So what is channel strategy, and why is it so important? A lot of marketers talk about marketing being more than just advertising in the form of TV ads or billboards, but they rarely explain how those advertisements are placed for your business and what channels you use to promote yourself.
Channel strategy refers to all of these factors – where your business advertises through various media, the types of media that advertise your business, and the timing of these advertisements.
It’s crucial to know this information because it impacts not only your own company’s success, but also the success of other companies competing for the same attention as you.
If someone else in your industry is doing well, they probably have good channel strategies too! You can pick their brain on what worked for them, and find out some tricks of their trade.
There are many ways to develop your own channel strategies, however, it always comes back to two things: research and experimentation.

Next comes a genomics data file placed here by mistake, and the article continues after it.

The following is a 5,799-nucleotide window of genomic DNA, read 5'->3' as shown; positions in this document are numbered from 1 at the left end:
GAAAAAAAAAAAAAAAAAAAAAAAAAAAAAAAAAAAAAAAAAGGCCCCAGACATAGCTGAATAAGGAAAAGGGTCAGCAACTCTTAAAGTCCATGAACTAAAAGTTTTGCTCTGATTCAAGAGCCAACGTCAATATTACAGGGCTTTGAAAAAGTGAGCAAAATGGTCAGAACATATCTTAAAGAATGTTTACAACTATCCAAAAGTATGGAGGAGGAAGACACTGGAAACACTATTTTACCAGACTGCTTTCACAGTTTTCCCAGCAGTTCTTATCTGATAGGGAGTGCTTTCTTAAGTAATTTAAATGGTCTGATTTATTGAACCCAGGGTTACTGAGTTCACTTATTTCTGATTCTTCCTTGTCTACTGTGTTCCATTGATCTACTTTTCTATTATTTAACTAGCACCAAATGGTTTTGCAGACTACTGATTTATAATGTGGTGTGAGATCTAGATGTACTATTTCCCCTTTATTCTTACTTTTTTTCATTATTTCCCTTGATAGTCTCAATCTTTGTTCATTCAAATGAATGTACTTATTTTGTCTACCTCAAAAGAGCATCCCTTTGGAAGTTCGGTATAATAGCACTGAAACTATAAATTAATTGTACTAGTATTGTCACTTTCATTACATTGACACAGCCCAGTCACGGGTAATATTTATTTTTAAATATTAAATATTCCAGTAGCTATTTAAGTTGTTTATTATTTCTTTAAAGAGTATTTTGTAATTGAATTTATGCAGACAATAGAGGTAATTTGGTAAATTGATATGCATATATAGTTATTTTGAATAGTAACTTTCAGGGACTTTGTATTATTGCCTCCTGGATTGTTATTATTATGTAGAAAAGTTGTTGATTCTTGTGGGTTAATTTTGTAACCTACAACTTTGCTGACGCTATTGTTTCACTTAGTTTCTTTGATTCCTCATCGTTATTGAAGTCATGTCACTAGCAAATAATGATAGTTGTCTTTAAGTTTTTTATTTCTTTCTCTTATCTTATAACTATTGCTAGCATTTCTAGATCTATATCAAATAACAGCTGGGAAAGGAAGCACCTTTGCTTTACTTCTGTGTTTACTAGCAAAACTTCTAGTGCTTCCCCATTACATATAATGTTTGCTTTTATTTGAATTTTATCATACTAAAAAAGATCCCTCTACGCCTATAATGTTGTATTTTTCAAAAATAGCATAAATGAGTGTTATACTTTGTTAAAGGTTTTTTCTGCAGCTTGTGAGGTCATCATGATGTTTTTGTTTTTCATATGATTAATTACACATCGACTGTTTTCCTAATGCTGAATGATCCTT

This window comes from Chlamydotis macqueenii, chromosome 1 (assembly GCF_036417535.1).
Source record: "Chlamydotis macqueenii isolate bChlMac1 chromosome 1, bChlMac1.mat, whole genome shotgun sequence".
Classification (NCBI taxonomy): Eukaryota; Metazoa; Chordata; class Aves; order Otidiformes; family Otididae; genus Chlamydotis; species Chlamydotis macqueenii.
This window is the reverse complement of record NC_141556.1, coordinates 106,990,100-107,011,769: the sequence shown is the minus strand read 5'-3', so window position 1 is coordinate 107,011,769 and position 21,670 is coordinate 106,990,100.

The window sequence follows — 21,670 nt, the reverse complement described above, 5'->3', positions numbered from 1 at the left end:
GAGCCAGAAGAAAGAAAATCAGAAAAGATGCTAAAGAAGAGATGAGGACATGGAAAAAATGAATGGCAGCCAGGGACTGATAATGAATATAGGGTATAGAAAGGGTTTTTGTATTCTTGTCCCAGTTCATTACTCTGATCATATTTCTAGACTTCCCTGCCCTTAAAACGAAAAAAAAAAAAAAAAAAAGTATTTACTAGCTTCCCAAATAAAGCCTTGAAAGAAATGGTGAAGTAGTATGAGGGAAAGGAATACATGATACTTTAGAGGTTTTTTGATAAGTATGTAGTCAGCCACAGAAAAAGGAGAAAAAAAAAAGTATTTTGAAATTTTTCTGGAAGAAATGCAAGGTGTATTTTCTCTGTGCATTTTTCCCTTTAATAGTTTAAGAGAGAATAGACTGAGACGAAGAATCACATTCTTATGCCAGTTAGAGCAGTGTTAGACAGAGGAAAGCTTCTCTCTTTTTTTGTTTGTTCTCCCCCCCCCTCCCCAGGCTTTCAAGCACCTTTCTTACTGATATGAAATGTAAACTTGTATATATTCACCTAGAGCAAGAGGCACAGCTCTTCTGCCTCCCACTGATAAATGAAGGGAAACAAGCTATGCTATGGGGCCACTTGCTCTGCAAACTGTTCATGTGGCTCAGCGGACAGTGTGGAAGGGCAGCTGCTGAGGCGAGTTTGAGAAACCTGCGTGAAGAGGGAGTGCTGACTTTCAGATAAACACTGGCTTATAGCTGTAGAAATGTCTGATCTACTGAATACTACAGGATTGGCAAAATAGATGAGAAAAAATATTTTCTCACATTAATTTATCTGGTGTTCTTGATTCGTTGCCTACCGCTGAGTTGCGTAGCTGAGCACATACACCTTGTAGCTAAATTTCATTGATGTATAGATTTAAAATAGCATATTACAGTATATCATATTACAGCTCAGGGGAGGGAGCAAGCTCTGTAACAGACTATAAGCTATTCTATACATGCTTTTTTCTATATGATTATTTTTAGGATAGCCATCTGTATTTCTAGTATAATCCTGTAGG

Research means finding out what has worked before for similar businesses, while experimenting means testing different versions of an advertisement, media site, or overall campaign to see which one works best.
This article will go into detail on each part.
A marketing strategy is a plan of action to gain exposure for your product or service. It is usually focused on finding new customers, promoting products, increasing sales, or improving audience engagement.
Most companies have a set internal marketing strategy that includes things like keeping an eye on social media, producing solid advertisements, and conducting direct promotions.